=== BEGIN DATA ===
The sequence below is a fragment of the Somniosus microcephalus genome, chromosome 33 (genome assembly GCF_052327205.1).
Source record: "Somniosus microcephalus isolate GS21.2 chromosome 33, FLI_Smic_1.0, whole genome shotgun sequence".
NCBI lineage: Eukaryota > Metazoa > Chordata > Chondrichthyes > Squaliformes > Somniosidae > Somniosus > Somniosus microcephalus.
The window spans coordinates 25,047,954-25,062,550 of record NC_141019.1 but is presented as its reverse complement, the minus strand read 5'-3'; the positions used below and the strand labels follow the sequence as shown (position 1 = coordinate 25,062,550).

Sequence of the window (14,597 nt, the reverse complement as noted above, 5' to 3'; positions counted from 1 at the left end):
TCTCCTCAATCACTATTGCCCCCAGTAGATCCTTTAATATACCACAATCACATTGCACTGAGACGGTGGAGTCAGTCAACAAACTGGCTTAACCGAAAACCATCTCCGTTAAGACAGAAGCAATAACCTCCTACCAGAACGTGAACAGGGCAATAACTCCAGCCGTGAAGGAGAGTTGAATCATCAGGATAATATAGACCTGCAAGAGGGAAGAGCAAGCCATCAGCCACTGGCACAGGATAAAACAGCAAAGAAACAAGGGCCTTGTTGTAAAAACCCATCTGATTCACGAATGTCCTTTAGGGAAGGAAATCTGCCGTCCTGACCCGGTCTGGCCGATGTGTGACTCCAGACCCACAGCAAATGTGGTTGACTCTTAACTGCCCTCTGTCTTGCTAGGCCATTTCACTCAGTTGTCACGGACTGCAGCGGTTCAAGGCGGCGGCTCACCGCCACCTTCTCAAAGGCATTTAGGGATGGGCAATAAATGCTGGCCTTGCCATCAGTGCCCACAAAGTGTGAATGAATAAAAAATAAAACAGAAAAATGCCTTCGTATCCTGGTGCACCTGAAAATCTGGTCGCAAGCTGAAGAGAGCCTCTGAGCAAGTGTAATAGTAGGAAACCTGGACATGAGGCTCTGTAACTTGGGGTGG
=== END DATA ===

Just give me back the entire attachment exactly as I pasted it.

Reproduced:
The sequence below is a fragment of the Somniosus microcephalus genome, chromosome 33 (genome assembly GCF_052327205.1).
Source record: "Somniosus microcephalus isolate GS21.2 chromosome 33, FLI_Smic_1.0, whole genome shotgun sequence".
NCBI lineage: Eukaryota > Metazoa > Chordata > Chondrichthyes > Squaliformes > Somniosidae > Somniosus > Somniosus microcephalus.
The window spans coordinates 25,047,954-25,062,550 of record NC_141019.1 but is presented as its reverse complement, the minus strand read 5'-3'; the positions used below and the strand labels follow the sequence as shown (position 1 = coordinate 25,062,550).

Sequence of the window (14,597 nt, the reverse complement as noted above, 5' to 3'; positions counted from 1 at the left end):
TCTCCTCAATCACTATTGCCCCCAGTAGATCCTTTAATATACCACAATCACATTGCACTGAGACGGTGGAGTCAGTCAACAAACTGGCTTAACCGAAAACCATCTCCGTTAAGACAGAAGCAATAACCTCCTACCAGAACGTGAACAGGGCAATAACTCCAGCCGTGAAGGAGAGTTGAATCATCAGGATAATATAGACCTGCAAGAGGGAAGAGCAAGCCATCAGCCACTGGCACAGGATAAAACAGCAAAGAAACAAGGGCCTTGTTGTAAAAACCCATCTGATTCACGAATGTCCTTTAGGGAAGGAAATCTGCCGTCCTGACCCGGTCTGGCCGATGTGTGACTCCAGACCCACAGCAAATGTGGTTGACTCTTAACTGCCCTCTGTCTTGCTAGGCCATTTCACTCAGTTGTCACGGACTGCAGCGGTTCAAGGCGGCGGCTCACCGCCACCTTCTCAAAGGCATTTAGGGATGGGCAATAAATGCTGGCCTTGCCATCAGTGCCCACAAAGTGTGAATGAATAAAAAATAAAACAGAAAAATGCCTTCGTATCCTGGTGCACCTGAAAATCTGGTCGCAAGCTGAAGAGAGCCTCTGAGCAAGTGTAATAGTAGGAAACCTGGACATGAGGCTCTGTAACTTGGGGTGG